Compounding the problem is that expenses climbed significantly. They had added two dealers to the show (making a total of 14), but the loss of 3000 attendees meant that their total income was about the same as it was in 1970 while expenses had doubled. Expenses were even $1,800 over 1971, which represented an increase of over one third. Most of the increase was due to higher rent for the Shamrock, but some came from the materials for the grand door prize (they spent about $850). As a result, the net for the show was $483. After they paid a $500 deposit for the next year’s show they were in the hole.

1973-1975 – Under New Management: Bill Lathrop officially retired after the 1972 show thus leaving a void in leadership in the Show Committee. This void was immediately filled by Bill Cox and Gene Shier. With this change in management came a change in philosophy. Bill Cox was a CPA and had joined in 1971 (along with Gene). He volunteered to be Show Chairman that year, with Gene as his assistant and as Dealer Chairman. He made several immediate changes. The first of which was to squeeze more dealers into the show (two were added in 1973 and three more in either 1974 or 1975, making a total of 19). The second was to impose some financial order on the Show Committee. He instituted the concept of an annual “show budget.” (Show budgets were also prepared in 1966 and 1967, but I find no record that they continued or were a regular feature of the Show Committee’s planning.) His meetings were organized with printed agendas and were roundly applauded by those associated with the show.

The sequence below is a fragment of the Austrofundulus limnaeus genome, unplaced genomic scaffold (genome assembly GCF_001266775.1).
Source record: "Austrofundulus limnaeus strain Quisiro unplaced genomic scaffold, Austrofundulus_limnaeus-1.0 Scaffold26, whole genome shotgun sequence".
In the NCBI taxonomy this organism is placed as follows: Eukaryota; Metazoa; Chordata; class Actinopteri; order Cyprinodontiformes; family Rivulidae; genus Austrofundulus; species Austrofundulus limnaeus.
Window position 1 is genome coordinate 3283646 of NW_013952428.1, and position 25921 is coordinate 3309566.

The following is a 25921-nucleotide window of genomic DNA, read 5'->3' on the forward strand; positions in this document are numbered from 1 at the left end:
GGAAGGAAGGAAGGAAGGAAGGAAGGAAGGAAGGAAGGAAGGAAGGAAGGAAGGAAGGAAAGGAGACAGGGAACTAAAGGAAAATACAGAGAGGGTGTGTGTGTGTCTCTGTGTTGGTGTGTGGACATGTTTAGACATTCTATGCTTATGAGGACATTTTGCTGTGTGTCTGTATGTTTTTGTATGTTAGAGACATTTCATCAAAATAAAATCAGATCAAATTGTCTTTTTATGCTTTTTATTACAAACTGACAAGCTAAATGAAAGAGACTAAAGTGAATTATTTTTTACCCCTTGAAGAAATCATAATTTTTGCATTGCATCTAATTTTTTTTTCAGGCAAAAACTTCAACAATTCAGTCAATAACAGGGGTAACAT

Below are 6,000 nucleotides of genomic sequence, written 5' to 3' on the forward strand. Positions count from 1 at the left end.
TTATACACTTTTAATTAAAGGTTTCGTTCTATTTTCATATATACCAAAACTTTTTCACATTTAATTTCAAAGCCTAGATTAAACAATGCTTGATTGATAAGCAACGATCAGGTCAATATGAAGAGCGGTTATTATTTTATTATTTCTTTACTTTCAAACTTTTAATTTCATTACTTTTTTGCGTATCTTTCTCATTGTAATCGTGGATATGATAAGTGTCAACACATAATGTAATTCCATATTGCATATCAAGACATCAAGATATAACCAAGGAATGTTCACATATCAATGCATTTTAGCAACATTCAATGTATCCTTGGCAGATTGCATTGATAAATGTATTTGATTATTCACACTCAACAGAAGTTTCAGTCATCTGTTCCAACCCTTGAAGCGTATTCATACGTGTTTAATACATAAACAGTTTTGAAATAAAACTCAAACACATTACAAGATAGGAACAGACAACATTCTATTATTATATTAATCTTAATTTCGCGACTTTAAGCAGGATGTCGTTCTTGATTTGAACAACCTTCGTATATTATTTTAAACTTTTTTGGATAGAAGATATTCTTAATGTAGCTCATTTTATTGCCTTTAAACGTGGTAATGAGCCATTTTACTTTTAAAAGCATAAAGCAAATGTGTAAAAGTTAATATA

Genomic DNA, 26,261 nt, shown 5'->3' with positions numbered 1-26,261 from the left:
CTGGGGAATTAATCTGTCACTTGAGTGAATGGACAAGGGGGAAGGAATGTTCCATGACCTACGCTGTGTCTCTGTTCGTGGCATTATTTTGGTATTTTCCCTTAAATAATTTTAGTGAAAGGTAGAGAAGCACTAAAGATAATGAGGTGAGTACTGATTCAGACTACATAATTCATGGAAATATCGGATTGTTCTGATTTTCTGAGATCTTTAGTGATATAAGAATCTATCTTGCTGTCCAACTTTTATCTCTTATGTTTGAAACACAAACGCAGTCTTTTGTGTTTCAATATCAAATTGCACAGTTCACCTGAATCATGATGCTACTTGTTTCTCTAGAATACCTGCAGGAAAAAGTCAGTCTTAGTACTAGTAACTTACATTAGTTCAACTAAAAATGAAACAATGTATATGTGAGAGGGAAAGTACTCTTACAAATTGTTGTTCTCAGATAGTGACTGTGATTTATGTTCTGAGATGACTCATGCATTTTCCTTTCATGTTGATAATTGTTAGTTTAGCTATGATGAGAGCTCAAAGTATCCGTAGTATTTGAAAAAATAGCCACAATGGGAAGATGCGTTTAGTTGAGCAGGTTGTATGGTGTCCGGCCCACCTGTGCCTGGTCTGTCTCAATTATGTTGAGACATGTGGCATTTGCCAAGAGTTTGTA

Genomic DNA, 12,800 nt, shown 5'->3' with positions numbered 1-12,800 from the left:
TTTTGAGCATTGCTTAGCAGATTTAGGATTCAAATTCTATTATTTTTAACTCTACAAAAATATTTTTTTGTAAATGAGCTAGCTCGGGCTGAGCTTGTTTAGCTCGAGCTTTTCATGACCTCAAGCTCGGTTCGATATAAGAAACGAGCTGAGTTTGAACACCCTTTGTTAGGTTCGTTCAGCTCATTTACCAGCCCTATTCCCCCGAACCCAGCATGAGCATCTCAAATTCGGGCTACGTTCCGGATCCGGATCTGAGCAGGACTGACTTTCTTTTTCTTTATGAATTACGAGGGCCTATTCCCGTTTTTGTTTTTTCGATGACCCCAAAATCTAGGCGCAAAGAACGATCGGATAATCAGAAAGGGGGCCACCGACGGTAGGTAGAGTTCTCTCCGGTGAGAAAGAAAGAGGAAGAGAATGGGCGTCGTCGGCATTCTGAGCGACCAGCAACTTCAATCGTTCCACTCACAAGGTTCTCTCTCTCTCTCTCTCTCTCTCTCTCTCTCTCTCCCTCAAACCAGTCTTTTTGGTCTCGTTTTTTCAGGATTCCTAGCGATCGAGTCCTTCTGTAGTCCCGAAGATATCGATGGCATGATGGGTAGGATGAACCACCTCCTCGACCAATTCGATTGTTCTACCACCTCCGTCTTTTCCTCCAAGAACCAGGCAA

He was, however, hamstrung in one aspect: He was stuck with the Shamrock as a show location. The 1972 Board had already investigated the possibility of moving the show but could find no location that was economically feasible. (Due to the huge success of the show but the limited space in which to accommodate more dealers and attendees, this would eventually prove to be one of the worst decisions the club could make. This will become apparent by 1977 and is discussed in the Epilog.)

Dr. John Pike, President in 1973, was able to get part of the Barron Collection from UT for the show. This collection included among other things, an eight-pound uncut Texas blue topaz and a cut 1,778 carat cut Brazilian topaz. Fittingly, the door prize that year was a 23 carat blue topaz.